Getting Botox treatments is becoming more and more common these days. What was once a procedure shrouded in mystery and scandal is now all over social media. It is also more likely that your friend or family member won’t be shy about broadcasting their latest treatment (or suggesting that you need the treatment too!). However, before you jump on the “Botox bandwagon,” let’s talk about what Botox actually does and how it became the world’s fastest growing cosmetic procedure.

Botox aka botulinum toxin type A is a medication that temporarily weakens muscles. It is administered by an injection directly into a specific muscle. Once injected, it blocks the release of acetylcholine from the nerve inside the muscle which prevents the muscle from contracting. If you think it sounds pretty wild that something like this was developed for cosmetic treatments, you’d be right!

As early as the late 1970s, Botox was used by ophthalmologists as a treatment for eye disorders such as strabismus and blepharospasm. Twenty years later, Dr. Alastair Carruthers, a dermatologist, and his wife Dr. Jean Carruthers, an ophthalmologist, first reported cosmetic uses of Botox. I recall hearing Dr. Jean Carruthers speak at a conference a few years back as she retold the story of how she and her husband discovered the cosmetic utility of Botox. One of her patients reported that her wrinkles improved when her forehead was treated with Botox and asked to have the same area treated at repeat visits. At the time, her husband, a dermatologist, noted that there were limitations to treating forehead lines with the current treatments. The duo teamed up and started testing out their theory that Botox could be used to improve wrinkles. Their research led to Botox getting approved for cosmetic use for treating the glabellar “the eleven lines”, which are the vertical lines between the brows.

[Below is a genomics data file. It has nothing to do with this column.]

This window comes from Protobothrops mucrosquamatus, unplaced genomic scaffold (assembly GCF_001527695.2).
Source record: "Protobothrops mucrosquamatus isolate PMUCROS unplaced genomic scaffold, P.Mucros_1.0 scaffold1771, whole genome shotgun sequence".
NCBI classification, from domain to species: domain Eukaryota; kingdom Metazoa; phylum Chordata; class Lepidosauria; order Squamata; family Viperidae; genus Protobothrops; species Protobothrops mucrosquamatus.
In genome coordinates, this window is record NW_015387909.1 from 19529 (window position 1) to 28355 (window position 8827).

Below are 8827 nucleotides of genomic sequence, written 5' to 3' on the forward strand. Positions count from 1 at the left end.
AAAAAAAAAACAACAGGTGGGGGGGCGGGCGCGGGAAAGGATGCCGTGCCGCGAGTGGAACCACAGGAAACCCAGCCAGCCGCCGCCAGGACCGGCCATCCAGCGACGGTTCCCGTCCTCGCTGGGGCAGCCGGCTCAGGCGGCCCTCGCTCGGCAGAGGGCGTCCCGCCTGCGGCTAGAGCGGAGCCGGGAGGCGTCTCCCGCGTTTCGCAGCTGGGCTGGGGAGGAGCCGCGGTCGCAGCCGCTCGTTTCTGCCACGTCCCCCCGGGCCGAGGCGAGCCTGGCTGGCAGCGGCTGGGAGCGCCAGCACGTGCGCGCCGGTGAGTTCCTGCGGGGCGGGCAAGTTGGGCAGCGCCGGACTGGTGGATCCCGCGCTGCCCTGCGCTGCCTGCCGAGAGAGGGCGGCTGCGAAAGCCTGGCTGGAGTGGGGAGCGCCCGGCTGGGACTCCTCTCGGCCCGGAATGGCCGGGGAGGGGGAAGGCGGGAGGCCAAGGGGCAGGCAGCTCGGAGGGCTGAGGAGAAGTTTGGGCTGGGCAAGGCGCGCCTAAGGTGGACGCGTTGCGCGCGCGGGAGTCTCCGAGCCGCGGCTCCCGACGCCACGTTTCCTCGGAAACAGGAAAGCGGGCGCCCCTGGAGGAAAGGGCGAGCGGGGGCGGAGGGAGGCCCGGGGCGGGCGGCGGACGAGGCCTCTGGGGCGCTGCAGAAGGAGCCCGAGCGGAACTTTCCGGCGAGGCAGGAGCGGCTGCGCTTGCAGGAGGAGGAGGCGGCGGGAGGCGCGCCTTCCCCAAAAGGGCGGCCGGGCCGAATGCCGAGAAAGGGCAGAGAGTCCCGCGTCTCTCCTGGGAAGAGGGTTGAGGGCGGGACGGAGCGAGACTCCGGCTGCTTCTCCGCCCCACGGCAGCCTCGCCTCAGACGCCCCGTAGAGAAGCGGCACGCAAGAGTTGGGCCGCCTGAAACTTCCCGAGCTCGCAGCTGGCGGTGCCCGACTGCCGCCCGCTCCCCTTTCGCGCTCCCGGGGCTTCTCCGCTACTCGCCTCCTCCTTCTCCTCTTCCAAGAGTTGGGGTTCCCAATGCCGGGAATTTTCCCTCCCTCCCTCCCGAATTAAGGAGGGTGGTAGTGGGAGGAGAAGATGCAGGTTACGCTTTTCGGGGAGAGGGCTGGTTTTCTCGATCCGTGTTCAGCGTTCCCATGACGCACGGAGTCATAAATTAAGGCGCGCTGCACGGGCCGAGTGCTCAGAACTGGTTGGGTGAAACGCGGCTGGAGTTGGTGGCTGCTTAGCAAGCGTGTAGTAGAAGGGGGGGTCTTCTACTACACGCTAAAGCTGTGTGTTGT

Now, Botox is used cosmetically to treat many areas of the face and neck. In addition to cosmetic treatments, uses of Botox have expanded to treat other medical conditions. It is FDA approved for the treatment of overactive bladder, urinary incontinence, migraines, spasticity, cervical dystonia, and excessive sweating in the armpit.

So while Botox has certainly come to the mainstream it is important to remember Botox is a medical treatment and should be administered by a trained professional, specifically a board-certified dermatologist. If you are interested in learning more about Botox or getting a treatment for yourself, click here to schedule an appointment.